Environmental News: Media Center
FOR IMMEDIATE RELEASE
WASHINGTON (February 29, 2008) – Today, EPA Administrator Stephen Johnson issued an explanation for his decision to deny California the normally routine waiver to cut global warming pollution from new cars and trucks. The Natural Resources Defense Council (NRDC), together with a coalition of states and environmental organizations, is going to the courts to get EPA out of the way.
"Johnson – who made the denial two months ago – claims California is not suffering “compelling and extraordinary conditions” – the bar the state must clear under the Clean Air Act in order to set its own vehicle emission standards.
EPA has never before denied California a waiver on this basis.
The following is a statement of David Doniger, policy director of NRDC’s Climate Center and NRDC’s lead attorney in the waiver litigation:
“This hollow explanation is the Bush administration’s latest cynical response to the crisis of global warming. EPA Administrator Johnson’s excuse – that global warming is not “unique” to California – is both factually and legally wrong.
“No other state can claim the same wide range of severe impacts that California will suffer – indeed, already is suffering – more illnesses from heat-enhanced smog levels, dramatic reductions in state’s water supply, more horrendous wildfires, sea level rise, and agricultural losses. The combination and severity of these impacts makes California’s conditions “compelling and extraordinary.”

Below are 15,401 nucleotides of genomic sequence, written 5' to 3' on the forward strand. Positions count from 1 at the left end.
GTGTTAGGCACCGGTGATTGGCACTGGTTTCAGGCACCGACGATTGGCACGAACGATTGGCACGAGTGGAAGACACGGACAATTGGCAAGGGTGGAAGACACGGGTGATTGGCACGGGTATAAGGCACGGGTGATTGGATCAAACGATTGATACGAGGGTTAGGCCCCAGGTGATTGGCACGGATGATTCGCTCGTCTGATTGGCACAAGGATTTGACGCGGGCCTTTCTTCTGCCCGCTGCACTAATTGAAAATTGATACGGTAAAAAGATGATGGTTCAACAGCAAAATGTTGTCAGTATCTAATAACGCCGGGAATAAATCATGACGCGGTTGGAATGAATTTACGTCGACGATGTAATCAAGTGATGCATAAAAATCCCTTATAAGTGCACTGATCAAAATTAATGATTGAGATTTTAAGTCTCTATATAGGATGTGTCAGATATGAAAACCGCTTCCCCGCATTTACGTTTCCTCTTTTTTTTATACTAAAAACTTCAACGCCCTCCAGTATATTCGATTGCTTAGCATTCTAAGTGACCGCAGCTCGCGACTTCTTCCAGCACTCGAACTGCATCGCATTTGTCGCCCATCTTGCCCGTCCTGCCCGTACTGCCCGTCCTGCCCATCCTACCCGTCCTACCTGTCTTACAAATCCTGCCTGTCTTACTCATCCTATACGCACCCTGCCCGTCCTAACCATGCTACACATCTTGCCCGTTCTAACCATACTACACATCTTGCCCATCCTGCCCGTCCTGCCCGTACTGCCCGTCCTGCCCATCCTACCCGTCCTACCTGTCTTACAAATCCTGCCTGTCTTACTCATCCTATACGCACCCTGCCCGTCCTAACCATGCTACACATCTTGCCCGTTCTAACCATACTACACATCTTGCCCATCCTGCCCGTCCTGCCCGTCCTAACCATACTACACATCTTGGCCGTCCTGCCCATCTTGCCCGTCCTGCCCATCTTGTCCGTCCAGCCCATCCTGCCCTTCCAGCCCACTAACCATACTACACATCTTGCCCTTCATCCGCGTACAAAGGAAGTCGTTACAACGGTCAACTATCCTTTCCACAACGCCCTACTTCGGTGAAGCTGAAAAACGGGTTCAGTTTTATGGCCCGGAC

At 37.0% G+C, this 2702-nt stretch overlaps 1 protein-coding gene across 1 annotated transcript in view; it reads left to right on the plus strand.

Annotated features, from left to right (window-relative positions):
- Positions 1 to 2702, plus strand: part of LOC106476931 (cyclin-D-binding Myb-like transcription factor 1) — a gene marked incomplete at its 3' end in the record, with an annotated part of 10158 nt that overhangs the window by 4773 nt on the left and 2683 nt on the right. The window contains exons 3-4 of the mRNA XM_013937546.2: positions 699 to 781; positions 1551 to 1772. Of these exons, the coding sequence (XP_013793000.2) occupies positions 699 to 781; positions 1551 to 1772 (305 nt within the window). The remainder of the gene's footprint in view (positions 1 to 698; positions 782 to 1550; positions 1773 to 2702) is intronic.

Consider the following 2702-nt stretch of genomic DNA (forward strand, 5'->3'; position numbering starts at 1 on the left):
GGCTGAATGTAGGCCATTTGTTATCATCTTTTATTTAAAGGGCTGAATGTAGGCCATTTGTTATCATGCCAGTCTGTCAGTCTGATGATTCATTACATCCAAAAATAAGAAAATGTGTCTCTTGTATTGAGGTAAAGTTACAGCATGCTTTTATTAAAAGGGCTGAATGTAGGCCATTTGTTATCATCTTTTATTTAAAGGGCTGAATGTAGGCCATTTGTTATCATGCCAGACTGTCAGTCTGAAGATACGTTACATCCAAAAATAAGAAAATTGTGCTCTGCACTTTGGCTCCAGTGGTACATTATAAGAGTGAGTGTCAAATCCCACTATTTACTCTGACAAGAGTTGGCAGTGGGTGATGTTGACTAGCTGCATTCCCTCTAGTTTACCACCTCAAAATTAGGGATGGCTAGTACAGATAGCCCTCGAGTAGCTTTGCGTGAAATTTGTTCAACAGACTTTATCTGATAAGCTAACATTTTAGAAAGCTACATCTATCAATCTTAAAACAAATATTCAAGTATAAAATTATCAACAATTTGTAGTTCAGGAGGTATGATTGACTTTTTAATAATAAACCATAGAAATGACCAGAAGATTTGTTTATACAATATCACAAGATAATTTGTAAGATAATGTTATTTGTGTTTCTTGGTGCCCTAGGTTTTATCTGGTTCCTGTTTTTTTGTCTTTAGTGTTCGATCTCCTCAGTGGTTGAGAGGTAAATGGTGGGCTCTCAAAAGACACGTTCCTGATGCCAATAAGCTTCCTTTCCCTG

Johnson is also wrong because, as his predecessor William Ruckelshaus found more than two decades ago in 1984, the Clean Air Act does not require California’s plight to be ‘unique’ in order to be ‘compelling and extraordinary.’
“Ruckelshaus found that the law allows California to attack pollution problems that it shares with other states, and that California does not need to be the place where those problems are most severe.
“Perhaps most remarkable is the Administrator’s argument that because global warming is bad all over the United States, California and the other states have no authority to respond. So where is the federal response? Just this week, EPA indefinitely delayed taking any federal action – even though the Supreme Court ruled last April that the Clean Air Act gives EPA the authority and responsibility to curb global warming pollution.
“California and 17 other states – covering nearly half the U.S. car population – are ready to act. Now it’s up to the courts to get EPA out of the way.”